36 :: The Infinity Room (A Strangely Isolated Place)

Featuring ten new tracks of rigorously and restrictively composed, atmospheric, minimal and synth-worshiping ambient electronica.

36 :: The Infinity Room (A Strangely Isolated Place)

Ryan Griffin’s A Strangely Isolated Place follows up Merrin Karras’ rigorously and restrictively composed, atmospheric, minimal and synth-worshiping album Apex with The Infinity Room by ambient veteran Dennis Huddleston’s 36, featuring ten new tracks of rigorously and restrictively composed, atmospheric, minimal and synth-worshiping ambient electronica. Luckily, those similarities aside, the two albums couldn’t be more different.

Inspired by the idea that his own single-room studio is the nexus for an infinite range of possibilities, The Infinity Room plucks a minimal set of elements from a galaxy of available options, creates a looped, melodically rich slice of ambient electronica and iterates upon it, each new track informed and inspired by the last.

Huddleston clearly cites the influence of past masters like John Carpenter, Vangelis and Tangerine Dream together with inspiration from a recently found love of Boards of Canada, Oneohtrix Point Never or Sinoia Caves. From the CRT smeared, seventies color television test pattern sleeve art or the use of lurid, lolly-pop red on the vinyl through to the nostalgic, often vintage sound palette, this is both obvious and prescient at a time when movie and TV soundtracks from the late seventies and early eighties are once again high profile thanks in large part to the bafflingly popular and strikingly inauthentic TV series Stranger Things.

A classic example is when 36 veers the furthest away from his recognizable ambient sounds on “Room 2” and embraces a Ghost Box/Pye Corner Audio aesthetic of dusty overdubs, powdery background hiss, thumping kick drums and clacking percussion to propel the almost romantic synth melodies forward. It’s a shame this changing up of the 36 sound doesn’t occur again, as it’s one of the most evocative and affecting pieces here.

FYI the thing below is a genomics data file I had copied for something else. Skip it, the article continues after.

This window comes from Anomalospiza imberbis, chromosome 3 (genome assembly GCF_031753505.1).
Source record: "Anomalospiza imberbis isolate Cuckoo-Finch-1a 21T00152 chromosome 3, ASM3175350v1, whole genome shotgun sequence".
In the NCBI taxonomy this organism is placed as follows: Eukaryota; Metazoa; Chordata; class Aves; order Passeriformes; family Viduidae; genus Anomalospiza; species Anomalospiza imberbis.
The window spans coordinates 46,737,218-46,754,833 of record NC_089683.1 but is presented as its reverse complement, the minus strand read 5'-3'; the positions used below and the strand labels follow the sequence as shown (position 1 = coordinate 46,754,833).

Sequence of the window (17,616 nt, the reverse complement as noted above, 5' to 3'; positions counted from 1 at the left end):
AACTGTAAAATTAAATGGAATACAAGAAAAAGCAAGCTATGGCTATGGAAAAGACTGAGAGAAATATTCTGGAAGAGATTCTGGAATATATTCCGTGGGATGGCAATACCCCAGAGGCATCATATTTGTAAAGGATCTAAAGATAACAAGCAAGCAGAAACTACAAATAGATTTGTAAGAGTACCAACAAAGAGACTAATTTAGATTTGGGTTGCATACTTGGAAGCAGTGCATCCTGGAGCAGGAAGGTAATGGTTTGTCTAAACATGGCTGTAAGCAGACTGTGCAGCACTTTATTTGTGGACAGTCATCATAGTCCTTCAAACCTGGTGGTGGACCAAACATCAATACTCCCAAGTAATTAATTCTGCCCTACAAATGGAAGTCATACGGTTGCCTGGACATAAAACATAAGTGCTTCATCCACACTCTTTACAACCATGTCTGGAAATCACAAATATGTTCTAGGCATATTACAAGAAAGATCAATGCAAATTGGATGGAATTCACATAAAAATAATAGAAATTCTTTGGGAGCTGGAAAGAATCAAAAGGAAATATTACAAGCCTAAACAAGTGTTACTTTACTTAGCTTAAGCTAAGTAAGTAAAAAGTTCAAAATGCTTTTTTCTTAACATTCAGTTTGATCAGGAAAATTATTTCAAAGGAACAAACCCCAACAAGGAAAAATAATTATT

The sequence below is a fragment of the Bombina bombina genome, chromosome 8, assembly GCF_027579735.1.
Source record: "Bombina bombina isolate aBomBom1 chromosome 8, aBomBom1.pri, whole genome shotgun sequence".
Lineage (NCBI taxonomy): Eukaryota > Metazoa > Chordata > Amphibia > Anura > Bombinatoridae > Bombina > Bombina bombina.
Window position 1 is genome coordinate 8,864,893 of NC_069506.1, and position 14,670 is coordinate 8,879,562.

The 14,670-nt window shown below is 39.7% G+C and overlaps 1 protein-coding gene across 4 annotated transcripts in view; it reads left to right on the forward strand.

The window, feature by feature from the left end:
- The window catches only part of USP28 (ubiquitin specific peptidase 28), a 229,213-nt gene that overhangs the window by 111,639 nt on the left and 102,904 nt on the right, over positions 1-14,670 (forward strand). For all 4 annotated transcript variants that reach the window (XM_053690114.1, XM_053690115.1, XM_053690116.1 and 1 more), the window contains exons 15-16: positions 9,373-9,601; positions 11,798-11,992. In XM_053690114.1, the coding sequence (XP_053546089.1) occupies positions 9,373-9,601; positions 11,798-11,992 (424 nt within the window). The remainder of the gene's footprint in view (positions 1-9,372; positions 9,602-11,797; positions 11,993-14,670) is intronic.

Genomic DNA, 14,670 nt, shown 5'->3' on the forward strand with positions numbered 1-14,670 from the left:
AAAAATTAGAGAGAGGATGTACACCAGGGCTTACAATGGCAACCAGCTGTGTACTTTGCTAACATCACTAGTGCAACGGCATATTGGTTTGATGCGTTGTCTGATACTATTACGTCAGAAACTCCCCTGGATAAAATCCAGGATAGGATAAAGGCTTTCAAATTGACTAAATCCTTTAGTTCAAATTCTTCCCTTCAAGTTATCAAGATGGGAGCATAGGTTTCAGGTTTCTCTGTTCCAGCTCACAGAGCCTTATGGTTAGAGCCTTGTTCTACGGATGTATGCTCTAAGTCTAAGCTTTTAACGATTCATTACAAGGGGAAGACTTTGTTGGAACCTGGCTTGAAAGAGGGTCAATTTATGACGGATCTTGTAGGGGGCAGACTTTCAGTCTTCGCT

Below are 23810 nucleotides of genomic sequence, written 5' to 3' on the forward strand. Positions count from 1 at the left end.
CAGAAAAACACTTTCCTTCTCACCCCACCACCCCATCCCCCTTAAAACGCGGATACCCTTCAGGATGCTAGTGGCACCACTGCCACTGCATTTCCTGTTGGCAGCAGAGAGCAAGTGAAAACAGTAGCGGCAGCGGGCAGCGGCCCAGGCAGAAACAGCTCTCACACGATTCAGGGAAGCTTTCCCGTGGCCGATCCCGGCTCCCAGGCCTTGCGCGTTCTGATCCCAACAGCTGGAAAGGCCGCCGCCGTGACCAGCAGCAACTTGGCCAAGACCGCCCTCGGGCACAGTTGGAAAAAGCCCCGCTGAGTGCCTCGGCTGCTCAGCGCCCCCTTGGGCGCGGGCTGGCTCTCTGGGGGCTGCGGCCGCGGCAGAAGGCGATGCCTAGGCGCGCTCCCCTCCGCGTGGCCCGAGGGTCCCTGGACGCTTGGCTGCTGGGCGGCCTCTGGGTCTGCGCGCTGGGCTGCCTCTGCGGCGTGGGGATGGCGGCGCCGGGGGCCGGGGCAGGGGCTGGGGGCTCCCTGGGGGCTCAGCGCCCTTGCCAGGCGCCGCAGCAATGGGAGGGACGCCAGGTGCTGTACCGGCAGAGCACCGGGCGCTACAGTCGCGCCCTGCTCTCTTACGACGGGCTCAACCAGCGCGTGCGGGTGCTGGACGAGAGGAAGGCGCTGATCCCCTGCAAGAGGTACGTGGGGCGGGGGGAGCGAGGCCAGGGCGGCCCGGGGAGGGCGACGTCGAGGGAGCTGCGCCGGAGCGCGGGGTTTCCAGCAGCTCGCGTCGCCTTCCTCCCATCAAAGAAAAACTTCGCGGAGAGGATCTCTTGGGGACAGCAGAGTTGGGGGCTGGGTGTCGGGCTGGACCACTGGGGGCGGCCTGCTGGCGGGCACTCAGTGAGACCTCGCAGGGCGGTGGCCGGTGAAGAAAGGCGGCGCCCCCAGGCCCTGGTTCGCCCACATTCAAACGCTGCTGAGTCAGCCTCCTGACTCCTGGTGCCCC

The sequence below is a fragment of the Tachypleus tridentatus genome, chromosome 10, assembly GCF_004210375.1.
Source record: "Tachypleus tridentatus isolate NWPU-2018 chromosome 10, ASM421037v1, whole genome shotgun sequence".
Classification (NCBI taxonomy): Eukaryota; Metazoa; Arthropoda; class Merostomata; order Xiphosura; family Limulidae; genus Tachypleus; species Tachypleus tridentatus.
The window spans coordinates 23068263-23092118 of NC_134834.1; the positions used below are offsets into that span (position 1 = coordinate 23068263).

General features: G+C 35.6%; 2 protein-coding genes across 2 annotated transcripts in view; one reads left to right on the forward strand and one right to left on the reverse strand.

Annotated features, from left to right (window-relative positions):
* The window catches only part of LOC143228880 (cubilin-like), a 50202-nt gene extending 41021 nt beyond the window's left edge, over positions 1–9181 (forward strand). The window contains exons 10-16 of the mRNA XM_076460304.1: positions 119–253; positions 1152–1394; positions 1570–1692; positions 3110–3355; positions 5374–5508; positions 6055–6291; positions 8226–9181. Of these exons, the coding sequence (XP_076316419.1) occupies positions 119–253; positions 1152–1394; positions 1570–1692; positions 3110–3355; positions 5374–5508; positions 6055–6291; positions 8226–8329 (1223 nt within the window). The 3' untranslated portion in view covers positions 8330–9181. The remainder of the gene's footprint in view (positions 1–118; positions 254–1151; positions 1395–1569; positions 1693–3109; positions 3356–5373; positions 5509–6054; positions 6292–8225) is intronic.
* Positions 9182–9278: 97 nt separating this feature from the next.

“Room 3” is similar, though more consistent with Carpenter-esque movie themes, while other tracks like the wistful “Room 4” or BoC-heavy and sonically crushed and burnt “Room 5” are more recognizably 36 in origin. “Room 7” is majestic and twinkling, its melodies full of resignation and sadness, while the listless and emotionally blank “Room 9” takes a detour into heady atmosphere, depth of focus and Vangelis swoon.

It wouldn’t be a 36 album if it didn’t attempt to break your heart, and several key tracks engage in a full-on assault on the aorta and tear glands. If you aren’t emotionally crushed by the sea-spray and brightly-colored but infinitely melancholic “Room 6” or the almost funereal, ghostly exhalations of “Room 8” then just try and escape the devastating emotional KO of “Room 10″‘s rain-drenched shores and tear-stained eyes.

A sample-surf of The Infinity Room gives the misleading impression that it all sounds a little samey. It’s a kind of consciously generative work, even though small new elements are introduced here and there, and in tandem with the exceptionally well formulated artwork one could imagine it working extremely well as an art installation of sorts.

It’s a rare sight to see Huddleston release anything on another label, and unlike other artists who explore different tangents of their sound, he has chosen not to use a different alias, keeping The Infinity Room firmly in the 36 catalog. It’s a hugely successful and affecting project, and one can only hope he will continue to explore new sonic vistas in the future.

The Infinity Room is available on A Strangely Isolated Place.

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